Antiviral drugs (neuralminidase inhibitors) are effective in treating or reducing the se­verity of signs and symptoms of the 2009 H1N1. [25]

 
   References Top

1.Novel Swine-Origin Influenza A (H1N1) Virus Investigating Team. Emergence of a novel swine­origin influenza A (H1N1) virus in humans. N Engl J Med 2009;360:2605-15.  Back to cited text no. 1      
2.Khan K, Arino J, Hu W, et al. Spread of a novel influenza A (H1N1) virus via global airline transportation. N Engl J Med 2009;361: 212-4.  Back to cited text no. 2  [PUBMED]    
3.Zimmer SM, Burke DS. Historical perspective­emergence of influenza A (H1N1) viruses. N Engl J Med 2009;361:279-85.  Back to cited text no. 3  [PUBMED]  [FULLTEXT]  
4.Morens DM, Taubenberger JK, Fauci AS. The persistent legacy of the 1918 influenza virus. N Engl J Med 2009;361:225-9.  Back to cited text no. 4  [PUBMED]  [FULLTEXT]  
5.Shinde V, Bridges CB, Uyeki TM, et al. Triple­reassortant swine influenza A (H1) in humans in the United States. N Engl J Med 2009;360: 2616-25.  Back to cited text no. 5  [PUBMED]  [FULLTEXT]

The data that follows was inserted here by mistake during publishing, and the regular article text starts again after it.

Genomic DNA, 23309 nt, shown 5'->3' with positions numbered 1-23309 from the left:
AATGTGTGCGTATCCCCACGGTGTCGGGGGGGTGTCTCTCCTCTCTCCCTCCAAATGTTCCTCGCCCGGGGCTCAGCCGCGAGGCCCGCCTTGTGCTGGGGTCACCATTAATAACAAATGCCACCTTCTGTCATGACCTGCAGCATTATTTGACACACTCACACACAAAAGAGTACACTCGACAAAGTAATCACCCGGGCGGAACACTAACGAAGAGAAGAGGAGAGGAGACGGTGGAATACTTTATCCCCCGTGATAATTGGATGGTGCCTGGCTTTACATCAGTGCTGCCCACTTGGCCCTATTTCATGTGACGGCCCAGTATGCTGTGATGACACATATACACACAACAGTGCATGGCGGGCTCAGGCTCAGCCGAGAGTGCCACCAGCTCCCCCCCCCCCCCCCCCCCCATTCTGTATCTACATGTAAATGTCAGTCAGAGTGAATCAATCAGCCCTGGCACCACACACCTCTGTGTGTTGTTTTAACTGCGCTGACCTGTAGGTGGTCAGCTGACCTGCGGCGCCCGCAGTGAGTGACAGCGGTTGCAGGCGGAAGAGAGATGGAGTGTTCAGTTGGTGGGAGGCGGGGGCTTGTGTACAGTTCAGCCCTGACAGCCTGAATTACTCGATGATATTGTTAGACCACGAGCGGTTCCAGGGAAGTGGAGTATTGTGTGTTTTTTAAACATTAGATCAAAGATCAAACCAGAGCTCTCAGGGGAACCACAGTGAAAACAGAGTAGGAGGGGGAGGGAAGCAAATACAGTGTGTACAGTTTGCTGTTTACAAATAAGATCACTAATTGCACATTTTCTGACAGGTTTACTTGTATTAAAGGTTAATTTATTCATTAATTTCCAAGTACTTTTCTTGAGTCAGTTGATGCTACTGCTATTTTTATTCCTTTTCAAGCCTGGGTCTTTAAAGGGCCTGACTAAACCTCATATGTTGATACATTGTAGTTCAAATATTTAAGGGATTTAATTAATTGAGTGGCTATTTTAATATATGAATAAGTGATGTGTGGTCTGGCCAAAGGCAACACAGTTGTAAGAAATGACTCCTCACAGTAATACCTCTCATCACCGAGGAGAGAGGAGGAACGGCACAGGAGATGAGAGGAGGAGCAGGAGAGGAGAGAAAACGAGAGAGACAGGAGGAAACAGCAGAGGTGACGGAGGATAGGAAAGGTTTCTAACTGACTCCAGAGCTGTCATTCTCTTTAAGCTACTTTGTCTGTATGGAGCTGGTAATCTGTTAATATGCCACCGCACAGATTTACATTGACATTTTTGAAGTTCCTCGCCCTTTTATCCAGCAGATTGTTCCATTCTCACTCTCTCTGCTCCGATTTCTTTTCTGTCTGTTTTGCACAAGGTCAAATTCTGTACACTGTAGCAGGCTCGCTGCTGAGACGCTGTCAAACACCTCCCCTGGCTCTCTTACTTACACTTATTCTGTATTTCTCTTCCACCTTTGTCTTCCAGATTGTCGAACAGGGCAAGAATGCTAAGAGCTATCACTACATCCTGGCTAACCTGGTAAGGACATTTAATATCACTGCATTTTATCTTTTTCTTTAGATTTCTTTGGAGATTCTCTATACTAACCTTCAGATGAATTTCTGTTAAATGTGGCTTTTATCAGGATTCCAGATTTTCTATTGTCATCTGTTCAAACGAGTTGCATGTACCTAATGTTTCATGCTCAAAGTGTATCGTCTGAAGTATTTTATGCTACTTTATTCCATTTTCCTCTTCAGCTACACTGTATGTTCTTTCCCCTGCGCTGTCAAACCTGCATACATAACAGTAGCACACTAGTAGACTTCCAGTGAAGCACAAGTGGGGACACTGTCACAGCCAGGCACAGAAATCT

6.Nelson MI, Viboud C, Simonsen L, et al. Mul­tiple reassortment events in the evolutionary history of H1N1 influenza virus since 1918. PLOS Pathog 2008;4(2):e1000012.  Back to cited text no. 6      
7.Belshe RB. The origins of pandemic influenza lessons from the 1918 virus. N Engl J Med 2005; 353:2209-11.  Back to cited text no. 7  [PUBMED]  [FULLTEXT]  
8.Trifonov V, Khiabanian H, Rabadan R. Geo­graphic dependence, surveillance, and origins of the 2009 influenza A (H1N1) Virus. N Engl J Med 2009;361:115-9.  Back to cited text no. 8  [PUBMED]  [FULLTEXT]  
9.Baden LR, Drazen JM, Kritek PA, et al. H1N1 influenza A disease-information for health professionals. N Engl J Med 2009;360;252-67.  Back to cited text no. 9      
10.http://www.cdc.gov/h1n1flu/identifying patients. htm Interim guidance for clinicians on iden­tifying and caring for patients with swine­origin influenza A (H1N1) virus infection. 4 May, 2009.  Back to cited text no. 10